By Bethany Blankley | The central square
TThe Texas House and Senate have passed Gov. Greg Abbott’s second priority piece of legislation – bail reform, which the governor says he will sign into law.
Both chambers passed SB6 last week.
Filed by Senator Joan Huffman, R-Houston, bail reform was proposed in response to a wave of crime sweeping through Texas, resulting in part, she says, as several judges continue to release repeat offenders in the community who commit more crimes.
“As a former prosecutor and judge of a district criminal court, it is absolutely appalling to see the release of habitual and violent offenders against small and sometimes multiple bonds,” Huffman said when she announced proposals for bail reform earlier this year.
After the bill was passed, she said the bill was a “game changer”.
“We have all seen the horrific consequences of current bail practices all over Texas,” she said, which she hopes will be alleviated after the law comes into effect. She said she plans to monitor the implementation of the bill “to make sure the process is working as intended and effective for the justice system.”
His hometown of Houston, the state’s largest city, has been hit particularly hard by the increase in crime, with the homicide rate rising 91% since 2019.
Just days before the bill was passed, two men, both on bail, were arrested and charged with the murder of New Orleans Police Detective Everett Briscoe. Briscoe and another customer eating outside The Grotto restaurant in a busy area of downtown Houston have died of gunshot wounds.
“The bail system in Harris County is a disaster and makes our citizens unsafe,” said Doug Griffith, president of the Houston Police Officers Union, in a statement with Hoffman when she announced reform measures.
Houston Crime Stoppers, who helped push through HB6, said more than 5,000 people had signed a petition in support of the bill. The group helped law enforcement locate and arrest 31 suspects and resolve 64 cases this summer, it reports.
The House passed HB6 by an 85-40 vote with 22 absent. The Senate passed the bill earlier this month and approved the House changes on Tuesday with a 26-5 vote.
The key reform measure prevents judges from releasing defendants on personal bail who are accused of committing crimes, including multiple violent crimes. It also creates a new public database that provides details about each accused’s case and bail conditions, as well as the identification of the judge or magistrate who set the bail. The public security reporting system will be developed by the Court Administration Office and will be made available to all counties free of charge.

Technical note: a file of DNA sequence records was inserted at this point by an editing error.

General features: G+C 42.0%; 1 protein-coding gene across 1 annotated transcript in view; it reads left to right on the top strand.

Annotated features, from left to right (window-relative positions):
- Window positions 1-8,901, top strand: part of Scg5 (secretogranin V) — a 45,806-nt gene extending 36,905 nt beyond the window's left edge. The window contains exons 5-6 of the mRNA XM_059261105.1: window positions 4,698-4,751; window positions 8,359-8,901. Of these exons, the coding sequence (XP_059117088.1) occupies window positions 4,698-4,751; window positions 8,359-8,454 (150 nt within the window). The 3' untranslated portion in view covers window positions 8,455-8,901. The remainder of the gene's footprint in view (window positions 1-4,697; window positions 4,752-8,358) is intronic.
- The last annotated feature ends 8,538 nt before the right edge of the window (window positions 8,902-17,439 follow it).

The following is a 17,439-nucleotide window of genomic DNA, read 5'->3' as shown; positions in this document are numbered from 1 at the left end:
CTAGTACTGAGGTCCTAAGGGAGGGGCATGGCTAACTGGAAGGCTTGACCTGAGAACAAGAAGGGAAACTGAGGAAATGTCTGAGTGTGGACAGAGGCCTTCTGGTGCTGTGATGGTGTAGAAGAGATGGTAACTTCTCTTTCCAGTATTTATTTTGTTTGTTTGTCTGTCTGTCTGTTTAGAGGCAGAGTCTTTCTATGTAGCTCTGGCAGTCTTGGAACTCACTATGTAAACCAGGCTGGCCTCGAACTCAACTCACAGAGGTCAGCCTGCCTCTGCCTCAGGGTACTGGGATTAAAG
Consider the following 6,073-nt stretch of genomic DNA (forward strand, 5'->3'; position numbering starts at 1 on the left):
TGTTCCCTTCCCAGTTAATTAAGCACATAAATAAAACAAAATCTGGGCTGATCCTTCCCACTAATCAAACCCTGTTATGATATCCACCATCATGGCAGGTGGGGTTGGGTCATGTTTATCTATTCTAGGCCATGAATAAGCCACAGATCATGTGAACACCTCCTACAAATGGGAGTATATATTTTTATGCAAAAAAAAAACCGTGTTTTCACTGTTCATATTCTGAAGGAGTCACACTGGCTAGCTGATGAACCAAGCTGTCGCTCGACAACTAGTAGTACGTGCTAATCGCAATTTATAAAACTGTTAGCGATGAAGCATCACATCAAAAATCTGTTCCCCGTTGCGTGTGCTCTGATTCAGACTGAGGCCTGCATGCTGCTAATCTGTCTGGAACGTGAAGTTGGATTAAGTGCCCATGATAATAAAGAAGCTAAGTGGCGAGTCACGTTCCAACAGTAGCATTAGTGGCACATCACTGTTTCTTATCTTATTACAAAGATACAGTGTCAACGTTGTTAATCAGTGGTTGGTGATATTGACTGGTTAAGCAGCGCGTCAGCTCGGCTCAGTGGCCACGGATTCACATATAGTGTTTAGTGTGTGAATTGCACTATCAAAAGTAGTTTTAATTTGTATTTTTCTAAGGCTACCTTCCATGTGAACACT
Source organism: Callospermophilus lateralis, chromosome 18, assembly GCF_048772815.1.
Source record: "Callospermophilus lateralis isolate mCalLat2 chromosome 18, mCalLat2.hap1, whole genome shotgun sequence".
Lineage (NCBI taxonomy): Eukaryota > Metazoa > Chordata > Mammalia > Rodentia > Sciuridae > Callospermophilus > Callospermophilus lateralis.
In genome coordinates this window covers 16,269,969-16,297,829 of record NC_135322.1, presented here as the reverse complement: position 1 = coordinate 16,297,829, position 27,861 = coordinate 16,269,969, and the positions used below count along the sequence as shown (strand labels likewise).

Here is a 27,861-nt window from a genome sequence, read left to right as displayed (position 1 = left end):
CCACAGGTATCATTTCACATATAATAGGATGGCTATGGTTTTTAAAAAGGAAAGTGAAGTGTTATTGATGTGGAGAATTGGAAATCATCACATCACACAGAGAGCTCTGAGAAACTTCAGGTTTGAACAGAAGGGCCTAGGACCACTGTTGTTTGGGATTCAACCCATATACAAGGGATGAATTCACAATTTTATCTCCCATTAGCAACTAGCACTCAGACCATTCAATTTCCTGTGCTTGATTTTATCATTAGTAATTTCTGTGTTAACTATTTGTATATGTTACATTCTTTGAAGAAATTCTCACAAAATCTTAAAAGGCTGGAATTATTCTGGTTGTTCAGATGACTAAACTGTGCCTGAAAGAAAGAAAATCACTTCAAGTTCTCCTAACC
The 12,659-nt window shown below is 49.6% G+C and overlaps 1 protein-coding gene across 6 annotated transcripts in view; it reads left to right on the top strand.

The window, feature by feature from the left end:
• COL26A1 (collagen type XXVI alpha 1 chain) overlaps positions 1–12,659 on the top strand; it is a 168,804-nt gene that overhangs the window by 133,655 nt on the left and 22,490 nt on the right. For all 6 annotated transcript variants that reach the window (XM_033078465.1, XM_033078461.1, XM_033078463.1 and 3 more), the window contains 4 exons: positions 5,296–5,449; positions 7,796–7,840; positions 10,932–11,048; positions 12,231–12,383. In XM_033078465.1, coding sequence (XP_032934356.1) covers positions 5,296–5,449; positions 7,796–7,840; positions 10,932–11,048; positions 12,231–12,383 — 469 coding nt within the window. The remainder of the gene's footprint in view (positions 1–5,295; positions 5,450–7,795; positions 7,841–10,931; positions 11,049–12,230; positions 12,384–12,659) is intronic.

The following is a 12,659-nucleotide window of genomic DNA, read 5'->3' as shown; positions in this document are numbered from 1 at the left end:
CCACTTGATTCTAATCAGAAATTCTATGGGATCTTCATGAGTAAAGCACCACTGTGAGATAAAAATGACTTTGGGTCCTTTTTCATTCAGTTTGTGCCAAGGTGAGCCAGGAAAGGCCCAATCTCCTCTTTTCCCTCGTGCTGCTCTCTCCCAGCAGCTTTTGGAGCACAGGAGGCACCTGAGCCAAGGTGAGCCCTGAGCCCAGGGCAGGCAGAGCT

The aim is to increase the transparency and accountability of judges, Huffman said, allowing the public to access information about who is released from prison and by which judges.
The new law also requires any state official setting a bond to complete a form certifying that all relevant factors have been taken into account when assessing the defendant’s risk to the community. The form must be electronically signed by the surety author and be made public. This is the first statewide data collection for a Texas bail system.
The new law also requires bail charities to report every accused they release from jail, many of whom are not in Texas. Many surety donations to charity “come from individuals outside the state who have no interest in our state or in our communities,” Huffman said.
The bill has garnered bipartisan support, “much to the dismay of a small number of critics who have continually misinterpreted the bill to fit a flawed narrative,” Huffman said, adding that the law , when implemented, “will help Texans of all walks of life be safer in their communities in the future.
Last month, the Texas ACLU sent a letter to 254 Texas counties advising them that following the law “could land them in court.” SB6 “conflict[s] with our constitutional right to freedom from trial and to the presumption of innocence, ”he said in a statement.
Governor Greg Abbott said the legislation “will reform our broken bail system in Texas and keep our communities safe.” Public safety is at risk due to our current bail system which recklessly allows dangerous criminals to return to our streets, which is why I made bail reform an emergency item during this period. of the 87th Legislative Session.
The law is named after State Soldier Damon Allen, who was assassinated in 2017 after a local magistrate freed a violent criminal in the community.
“Allen’s killer was on $ 15,000 bail when he was previously convicted of assaulting an official and arrested for evading arrest and aggravated assaulting an official,” Abbott said .
SB6 “will help prevent senseless murders like this in the future,” Abbott said, adding he “looked forward to signing the Damon Allen Act and ensuring our communities remain safe and secure.”
Once signed, the bill comes into force 90 days after the last day of the extraordinary legislative session, which is September 5.